Articles Posted in Supreme Court of Pennsylvania

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A representative of Extendicare Health Facilities, Inc., d/b/a Havencrest Nursing Center (Extendicare), executed an arbitration agreement with Anna Marie Taylor (“Decedent”) requiring the arbitration of claims arising from Decedent’s stay at the Extendicare facility. Following Decedent’s death, Daniel and William Taylor (“the Taylors”) brought wrongful death claims on behalf of themselves as wrongful death beneficiaries and survival claims on behalf of Decedent’s estate against Extendicare and two other defendants. Extendicare moved to bifurcate the wrongful death and survival actions, and to compel arbitration of Decedent’s survival claim pursuant to the arbitration agreement and the Federal Arbitration Act (FAA). The trial court relied upon Pennsylvania Rule of Civil Procedure 213(e) to deny Extendicare’s motion to bifurcate, and the Superior Court affirmed. The Pennsylvania Supreme Court granted review to determine whether the FAA preempted the lower courts’ application of Rule 213(e) under the facts presented. Upon review, the Court concluded that the FAA preempted the application of Rule 213(e), and required arbitration of the survival claim against Extendicare. The Court therefore reversed the Superior Court, and remanded to the trial court for further proceedings. View "Taylor v. Extendicare Health Facilities, Inc." on Justia Law

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This appeal centered on the availability of attorneys’ fee awards against insurance companies that have invoked the peer-review provisions of the Motor Vehicle Financial Responsibility Law (MVFRL). In 2004, Angela LaSelva sustained injuries in a motor vehicle accident. She was treated by a licensed chiropractor, David Novatnak, D.C., who practiced with appellee Doctor’s Choice Physical Medicine and Rehabilitation Center, P.C. (“Provider”). Provider submitted invoices for the services directly to LaSelva’s first-party benefits insurance carrier, Appellant Travelers Personal Insurance Company (“Insurer”), as required per the Motor Vehicle Financial Responsibility Law. Insurer later requested peer review through IMX Medical Management Services (“IMX”), a peer review organization (“PRO”). IMX, in turn, enlisted Mark Cavallo, D.C., to conduct the peer review. Dr. Cavallo issued a report deeming certain of the treatments provided by Dr. Novatnak to have been unnecessary. Based on this report, Insurer denied reimbursement for the treatment aspects deemed as excessive. Provider opposed this withholding and commenced a civil action against Insurer. Among other things, the complaint alleged that all treatments undertaken through Provider were reasonable and necessary and that the review conducted by IMX did not comport with the mandates of Section 1797 of the MVFRL. Furthermore, Provider asserted that IMX failed to comply with requirements of the Pennsylvania Code directing PROs to apply national or regional norms in their determinations or, where such norms do not exist, to establish written criteria to be used in conducting reviews. As relevant here, the complaint included a specific demand for attorneys’ fees. After a bench trial, the common pleas court entered a verdict in the Provider’s favor, encompassing an award of attorneys’ fees of approximately $39,000. On appeal, the Superior Court reversed the decision to strike the fee award. The Supreme Court reversed the Superior Court: "the Superior Court’s cryptic pronouncement of 'absurdity' [regarding fee-shifting] that lacks foundation. . . . This Court remains cognizant of the shortcomings of the peer-review regime. We have no reasonable means, however, of assessing the degree to which these may be offset by the benefits of cost containment and potentially lower insurance premiums available to the public at large. Rather, the Legislature is invested with the implements to conduct investigations, hearings, and open deliberations to address such salient policy matters. In such landscape, we decline to deviate from conventional statutory interpretation to advance directed policy aims." View "Doctor's Choice v. Traveler's Personal Ins." on Justia Law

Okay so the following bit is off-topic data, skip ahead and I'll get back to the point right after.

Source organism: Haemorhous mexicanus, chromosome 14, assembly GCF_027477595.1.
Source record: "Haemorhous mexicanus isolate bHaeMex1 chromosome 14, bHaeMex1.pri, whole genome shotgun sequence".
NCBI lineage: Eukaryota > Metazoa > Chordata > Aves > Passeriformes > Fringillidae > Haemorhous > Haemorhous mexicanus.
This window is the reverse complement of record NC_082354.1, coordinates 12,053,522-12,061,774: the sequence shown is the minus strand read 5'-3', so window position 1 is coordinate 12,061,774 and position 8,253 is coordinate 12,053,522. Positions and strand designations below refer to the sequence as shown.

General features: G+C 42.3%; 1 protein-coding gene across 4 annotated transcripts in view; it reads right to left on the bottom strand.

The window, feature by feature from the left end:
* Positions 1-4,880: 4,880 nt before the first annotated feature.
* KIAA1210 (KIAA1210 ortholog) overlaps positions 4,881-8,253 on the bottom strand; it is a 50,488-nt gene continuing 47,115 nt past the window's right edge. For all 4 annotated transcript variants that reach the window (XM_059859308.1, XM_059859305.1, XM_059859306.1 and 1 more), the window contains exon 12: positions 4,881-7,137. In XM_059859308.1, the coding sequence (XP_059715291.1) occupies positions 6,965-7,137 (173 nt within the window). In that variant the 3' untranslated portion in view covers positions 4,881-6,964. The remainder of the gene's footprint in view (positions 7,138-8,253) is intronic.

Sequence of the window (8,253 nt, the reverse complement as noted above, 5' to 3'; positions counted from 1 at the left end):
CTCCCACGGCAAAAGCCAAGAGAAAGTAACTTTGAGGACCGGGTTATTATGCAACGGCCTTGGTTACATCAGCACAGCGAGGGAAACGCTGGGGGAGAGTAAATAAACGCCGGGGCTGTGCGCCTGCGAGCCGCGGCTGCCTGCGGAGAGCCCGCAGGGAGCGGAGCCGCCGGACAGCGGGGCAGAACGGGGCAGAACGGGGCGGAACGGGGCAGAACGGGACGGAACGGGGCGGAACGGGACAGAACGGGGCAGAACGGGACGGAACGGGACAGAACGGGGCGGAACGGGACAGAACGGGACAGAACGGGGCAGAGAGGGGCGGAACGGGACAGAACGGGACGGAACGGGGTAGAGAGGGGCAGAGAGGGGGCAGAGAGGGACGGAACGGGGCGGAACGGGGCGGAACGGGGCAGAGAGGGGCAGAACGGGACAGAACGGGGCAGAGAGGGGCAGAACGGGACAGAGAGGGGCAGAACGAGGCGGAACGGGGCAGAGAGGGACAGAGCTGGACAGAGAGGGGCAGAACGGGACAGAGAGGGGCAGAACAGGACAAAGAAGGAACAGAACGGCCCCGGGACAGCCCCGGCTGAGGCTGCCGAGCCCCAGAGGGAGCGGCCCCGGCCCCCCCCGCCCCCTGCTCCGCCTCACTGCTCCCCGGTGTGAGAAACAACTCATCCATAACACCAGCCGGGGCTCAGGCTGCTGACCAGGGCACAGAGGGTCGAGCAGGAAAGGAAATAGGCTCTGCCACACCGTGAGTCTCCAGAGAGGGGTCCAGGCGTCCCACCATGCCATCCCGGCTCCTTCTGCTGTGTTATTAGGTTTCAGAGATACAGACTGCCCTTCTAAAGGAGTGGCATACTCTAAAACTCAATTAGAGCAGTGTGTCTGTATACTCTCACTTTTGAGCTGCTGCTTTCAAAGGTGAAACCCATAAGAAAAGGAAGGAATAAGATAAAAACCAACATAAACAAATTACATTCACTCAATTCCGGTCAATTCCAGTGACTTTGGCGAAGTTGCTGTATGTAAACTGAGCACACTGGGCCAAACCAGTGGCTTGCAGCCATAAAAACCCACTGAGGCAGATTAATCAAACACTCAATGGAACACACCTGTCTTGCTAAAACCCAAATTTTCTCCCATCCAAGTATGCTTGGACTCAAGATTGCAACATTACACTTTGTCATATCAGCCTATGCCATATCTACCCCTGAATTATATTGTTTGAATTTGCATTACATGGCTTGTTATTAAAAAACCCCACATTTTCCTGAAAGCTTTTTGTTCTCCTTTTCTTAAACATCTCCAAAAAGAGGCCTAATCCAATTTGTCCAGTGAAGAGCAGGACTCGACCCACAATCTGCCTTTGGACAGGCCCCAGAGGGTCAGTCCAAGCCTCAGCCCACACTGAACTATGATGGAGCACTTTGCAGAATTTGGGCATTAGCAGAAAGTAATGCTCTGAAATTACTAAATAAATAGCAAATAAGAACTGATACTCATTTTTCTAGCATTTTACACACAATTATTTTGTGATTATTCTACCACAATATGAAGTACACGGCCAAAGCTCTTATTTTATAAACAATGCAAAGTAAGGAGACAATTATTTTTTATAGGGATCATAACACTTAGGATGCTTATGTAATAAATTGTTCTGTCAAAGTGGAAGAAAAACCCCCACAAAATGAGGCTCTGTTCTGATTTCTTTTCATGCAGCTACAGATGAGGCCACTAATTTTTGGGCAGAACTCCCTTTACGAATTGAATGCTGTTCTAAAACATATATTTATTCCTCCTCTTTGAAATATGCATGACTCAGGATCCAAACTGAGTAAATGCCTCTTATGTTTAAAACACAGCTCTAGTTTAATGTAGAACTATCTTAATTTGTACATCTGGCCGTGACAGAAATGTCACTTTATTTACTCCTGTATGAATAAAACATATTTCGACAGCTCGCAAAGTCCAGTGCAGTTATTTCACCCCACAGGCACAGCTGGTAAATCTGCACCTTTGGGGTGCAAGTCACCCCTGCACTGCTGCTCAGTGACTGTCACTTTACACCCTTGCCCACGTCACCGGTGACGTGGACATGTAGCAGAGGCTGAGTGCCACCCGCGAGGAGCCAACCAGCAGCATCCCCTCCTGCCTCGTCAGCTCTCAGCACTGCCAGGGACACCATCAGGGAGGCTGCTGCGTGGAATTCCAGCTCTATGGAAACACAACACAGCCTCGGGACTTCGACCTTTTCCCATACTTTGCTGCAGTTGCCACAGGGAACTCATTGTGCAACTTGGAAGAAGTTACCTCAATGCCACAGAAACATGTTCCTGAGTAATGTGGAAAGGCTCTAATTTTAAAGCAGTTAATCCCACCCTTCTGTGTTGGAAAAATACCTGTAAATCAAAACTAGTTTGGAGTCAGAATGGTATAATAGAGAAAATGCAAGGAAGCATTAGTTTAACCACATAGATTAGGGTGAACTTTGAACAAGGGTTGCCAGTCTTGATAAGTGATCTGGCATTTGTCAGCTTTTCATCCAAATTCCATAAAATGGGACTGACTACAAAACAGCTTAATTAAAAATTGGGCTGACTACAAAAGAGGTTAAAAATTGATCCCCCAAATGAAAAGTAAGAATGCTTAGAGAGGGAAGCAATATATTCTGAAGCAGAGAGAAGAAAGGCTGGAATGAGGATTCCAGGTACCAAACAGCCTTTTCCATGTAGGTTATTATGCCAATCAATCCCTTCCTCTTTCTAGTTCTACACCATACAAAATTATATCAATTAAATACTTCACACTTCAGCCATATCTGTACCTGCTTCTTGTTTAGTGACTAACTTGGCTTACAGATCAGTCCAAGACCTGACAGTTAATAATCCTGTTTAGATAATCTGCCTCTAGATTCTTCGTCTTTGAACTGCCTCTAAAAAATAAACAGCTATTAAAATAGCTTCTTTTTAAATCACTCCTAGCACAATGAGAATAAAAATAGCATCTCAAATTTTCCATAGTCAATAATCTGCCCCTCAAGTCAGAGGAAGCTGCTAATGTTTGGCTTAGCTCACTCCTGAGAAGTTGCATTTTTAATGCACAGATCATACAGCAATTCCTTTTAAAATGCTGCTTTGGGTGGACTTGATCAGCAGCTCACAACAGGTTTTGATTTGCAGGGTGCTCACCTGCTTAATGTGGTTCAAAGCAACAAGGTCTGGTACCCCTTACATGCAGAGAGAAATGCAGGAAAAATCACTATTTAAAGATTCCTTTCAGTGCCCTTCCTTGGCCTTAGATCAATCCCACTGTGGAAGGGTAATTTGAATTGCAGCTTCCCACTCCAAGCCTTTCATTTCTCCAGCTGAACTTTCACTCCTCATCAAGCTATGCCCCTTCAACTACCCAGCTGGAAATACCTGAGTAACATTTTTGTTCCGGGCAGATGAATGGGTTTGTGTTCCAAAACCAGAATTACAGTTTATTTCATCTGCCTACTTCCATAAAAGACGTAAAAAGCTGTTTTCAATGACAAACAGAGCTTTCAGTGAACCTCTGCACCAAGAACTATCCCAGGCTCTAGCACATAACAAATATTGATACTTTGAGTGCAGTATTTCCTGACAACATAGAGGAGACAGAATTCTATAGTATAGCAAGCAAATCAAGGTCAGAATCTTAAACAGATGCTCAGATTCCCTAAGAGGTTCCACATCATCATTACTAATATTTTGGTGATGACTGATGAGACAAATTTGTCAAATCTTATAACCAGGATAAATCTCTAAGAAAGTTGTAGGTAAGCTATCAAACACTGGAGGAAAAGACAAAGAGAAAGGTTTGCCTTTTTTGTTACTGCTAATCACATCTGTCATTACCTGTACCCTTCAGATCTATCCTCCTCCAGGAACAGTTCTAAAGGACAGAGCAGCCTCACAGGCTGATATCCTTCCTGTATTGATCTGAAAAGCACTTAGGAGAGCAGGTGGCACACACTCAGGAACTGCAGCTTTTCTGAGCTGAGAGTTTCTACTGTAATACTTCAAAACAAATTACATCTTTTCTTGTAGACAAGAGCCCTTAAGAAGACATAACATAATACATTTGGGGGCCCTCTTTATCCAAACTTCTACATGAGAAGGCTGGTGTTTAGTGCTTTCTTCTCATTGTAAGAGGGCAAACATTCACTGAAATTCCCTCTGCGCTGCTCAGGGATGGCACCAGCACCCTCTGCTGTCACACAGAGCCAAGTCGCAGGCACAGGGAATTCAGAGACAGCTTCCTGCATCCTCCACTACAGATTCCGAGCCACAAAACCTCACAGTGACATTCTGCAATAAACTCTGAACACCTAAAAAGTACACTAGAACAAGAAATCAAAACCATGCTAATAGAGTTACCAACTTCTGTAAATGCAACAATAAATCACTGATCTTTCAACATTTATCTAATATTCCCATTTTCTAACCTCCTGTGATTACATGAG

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The issue this case presented for the Pennsylvania Supreme Court’s review centered on review of a Commonwealth Court order Court interpreting a provision of a consent decree, negotiated by the Office of Attorney General of Pennsylvania ("OAG") and approved by the Commonwealth Court, between Appellant UPMC, a nonprofit health care corporation, and Appellee Highmark, a nonprofit medical insurance corporation, which established the obligations of both parties with respect to certain health care plans serving vulnerable populations. Specifically, the Court considered whether the Commonwealth Court erroneously interpreted this "vulnerable populations" provision as creating a contractual obligation for UPMC to treat all participants in Highmark’s "Medicare Advantage Plans" (for which Highmark and UPMC currently have provider contracts which UPMC has indicated it will terminate) as "in-network" for purposes of determining the rates it is permitted to charge these individuals for physician, hospital, and other medical services during the duration of the consent decree. After careful review, the Supreme Court affirmed the Commonwealth Court’s finding that the "vulnerable populations" clause of the consent decree required UPMC to "be in a contract" with Highmark for the duration of the consent decree, and, thus, that UPMC physicians, hospitals, and other services shall be treated as "in-network" for participants in Highmark Medicare Advantage plans which were subject to provider contracts between Highmark and UPMC set to be terminated by UPMC on December 31, 2015. The Court also affirmed the portion of the Commonwealth Court’s order requiring judicial approval for any further changes in business relationships between these parties which were governed by the consent decree, but quashed as not yet ripe for review the portion of the order which directed the OAG to file a request for supplemental relief to effectuate compliance with the consent decree. View "Pennsylvania v. UPMC" on Justia Law